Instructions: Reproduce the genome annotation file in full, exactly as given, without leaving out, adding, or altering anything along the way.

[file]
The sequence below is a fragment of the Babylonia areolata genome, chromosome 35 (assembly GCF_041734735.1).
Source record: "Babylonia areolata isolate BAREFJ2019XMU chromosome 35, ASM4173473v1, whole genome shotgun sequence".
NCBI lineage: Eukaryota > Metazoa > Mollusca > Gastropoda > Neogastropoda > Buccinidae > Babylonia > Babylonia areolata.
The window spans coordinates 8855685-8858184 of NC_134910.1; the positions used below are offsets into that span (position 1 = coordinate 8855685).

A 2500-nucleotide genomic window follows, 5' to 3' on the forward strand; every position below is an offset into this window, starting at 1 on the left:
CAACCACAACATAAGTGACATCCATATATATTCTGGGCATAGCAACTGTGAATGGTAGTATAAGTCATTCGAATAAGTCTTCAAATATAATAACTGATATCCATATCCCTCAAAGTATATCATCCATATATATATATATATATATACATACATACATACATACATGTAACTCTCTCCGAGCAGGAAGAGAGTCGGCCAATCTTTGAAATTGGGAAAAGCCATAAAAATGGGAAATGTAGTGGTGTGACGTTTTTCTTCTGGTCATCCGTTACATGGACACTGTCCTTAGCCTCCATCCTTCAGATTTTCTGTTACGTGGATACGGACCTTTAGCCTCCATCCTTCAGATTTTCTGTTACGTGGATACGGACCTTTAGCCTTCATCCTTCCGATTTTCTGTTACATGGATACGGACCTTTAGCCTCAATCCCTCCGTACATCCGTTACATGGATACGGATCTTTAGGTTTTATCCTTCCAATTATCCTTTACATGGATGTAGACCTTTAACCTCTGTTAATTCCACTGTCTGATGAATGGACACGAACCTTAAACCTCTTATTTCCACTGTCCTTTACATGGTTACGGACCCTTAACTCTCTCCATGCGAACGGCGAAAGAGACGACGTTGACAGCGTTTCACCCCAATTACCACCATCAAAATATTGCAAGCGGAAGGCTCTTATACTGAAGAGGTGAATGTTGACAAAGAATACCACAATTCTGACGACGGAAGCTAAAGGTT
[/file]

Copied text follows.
The sequence below is a fragment of the Babylonia areolata genome, chromosome 35 (assembly GCF_041734735.1).
Source record: "Babylonia areolata isolate BAREFJ2019XMU chromosome 35, ASM4173473v1, whole genome shotgun sequence".
NCBI lineage: Eukaryota > Metazoa > Mollusca > Gastropoda > Neogastropoda > Buccinidae > Babylonia > Babylonia areolata.
The window spans coordinates 8855685-8858184 of NC_134910.1; the positions used below are offsets into that span (position 1 = coordinate 8855685).

A 2500-nucleotide genomic window follows, 5' to 3' on the forward strand; every position below is an offset into this window, starting at 1 on the left:
CAACCACAACATAAGTGACATCCATATATATTCTGGGCATAGCAACTGTGAATGGTAGTATAAGTCATTCGAATAAGTCTTCAAATATAATAACTGATATCCATATCCCTCAAAGTATATCATCCATATATATATATATATATATACATACATACATACATACATGTAACTCTCTCCGAGCAGGAAGAGAGTCGGCCAATCTTTGAAATTGGGAAAAGCCATAAAAATGGGAAATGTAGTGGTGTGACGTTTTTCTTCTGGTCATCCGTTACATGGACACTGTCCTTAGCCTCCATCCTTCAGATTTTCTGTTACGTGGATACGGACCTTTAGCCTCCATCCTTCAGATTTTCTGTTACGTGGATACGGACCTTTAGCCTTCATCCTTCCGATTTTCTGTTACATGGATACGGACCTTTAGCCTCAATCCCTCCGTACATCCGTTACATGGATACGGATCTTTAGGTTTTATCCTTCCAATTATCCTTTACATGGATGTAGACCTTTAACCTCTGTTAATTCCACTGTCTGATGAATGGACACGAACCTTAAACCTCTTATTTCCACTGTCCTTTACATGGTTACGGACCCTTAACTCTCTCCATGCGAACGGCGAAAGAGACGACGTTGACAGCGTTTCACCCCAATTACCACCATCAAAATATTGCAAGCGGAAGGCTCTTATACTGAAGAGGTGAATGTTGACAAAGAATACCACAATTCTGACGACGGAAGCTAAAGGTT